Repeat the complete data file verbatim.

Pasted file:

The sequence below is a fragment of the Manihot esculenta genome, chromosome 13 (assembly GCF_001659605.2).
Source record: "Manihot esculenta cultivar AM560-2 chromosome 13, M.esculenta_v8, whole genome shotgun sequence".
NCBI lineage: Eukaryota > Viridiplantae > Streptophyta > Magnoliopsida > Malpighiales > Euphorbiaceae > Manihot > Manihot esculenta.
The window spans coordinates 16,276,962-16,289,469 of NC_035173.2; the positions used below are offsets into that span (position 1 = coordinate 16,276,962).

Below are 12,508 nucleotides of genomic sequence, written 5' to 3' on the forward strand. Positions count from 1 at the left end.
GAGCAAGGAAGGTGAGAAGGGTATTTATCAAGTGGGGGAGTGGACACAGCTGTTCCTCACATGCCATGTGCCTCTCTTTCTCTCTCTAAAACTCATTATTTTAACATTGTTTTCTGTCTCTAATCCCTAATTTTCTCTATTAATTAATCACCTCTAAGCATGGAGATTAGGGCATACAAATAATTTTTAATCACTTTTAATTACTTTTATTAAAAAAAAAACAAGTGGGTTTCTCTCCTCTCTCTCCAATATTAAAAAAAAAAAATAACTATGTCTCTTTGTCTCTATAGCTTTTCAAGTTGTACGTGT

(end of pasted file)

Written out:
The sequence below is a fragment of the Manihot esculenta genome, chromosome 13 (assembly GCF_001659605.2).
Source record: "Manihot esculenta cultivar AM560-2 chromosome 13, M.esculenta_v8, whole genome shotgun sequence".
NCBI lineage: Eukaryota > Viridiplantae > Streptophyta > Magnoliopsida > Malpighiales > Euphorbiaceae > Manihot > Manihot esculenta.
The window spans coordinates 16,276,962-16,289,469 of NC_035173.2; the positions used below are offsets into that span (position 1 = coordinate 16,276,962).

Below are 12,508 nucleotides of genomic sequence, written 5' to 3' on the forward strand. Positions count from 1 at the left end.
GAGCAAGGAAGGTGAGAAGGGTATTTATCAAGTGGGGGAGTGGACACAGCTGTTCCTCACATGCCATGTGCCTCTCTTTCTCTCTCTAAAACTCATTATTTTAACATTGTTTTCTGTCTCTAATCCCTAATTTTCTCTATTAATTAATCACCTCTAAGCATGGAGATTAGGGCATACAAATAATTTTTAATCACTTTTAATTACTTTTATTAAAAAAAAAACAAGTGGGTTTCTCTCCTCTCTCTCCAATATTAAAAAAAAAAAATAACTATGTCTCTTTGTCTCTATAGCTTTTCAAGTTGTACGTGT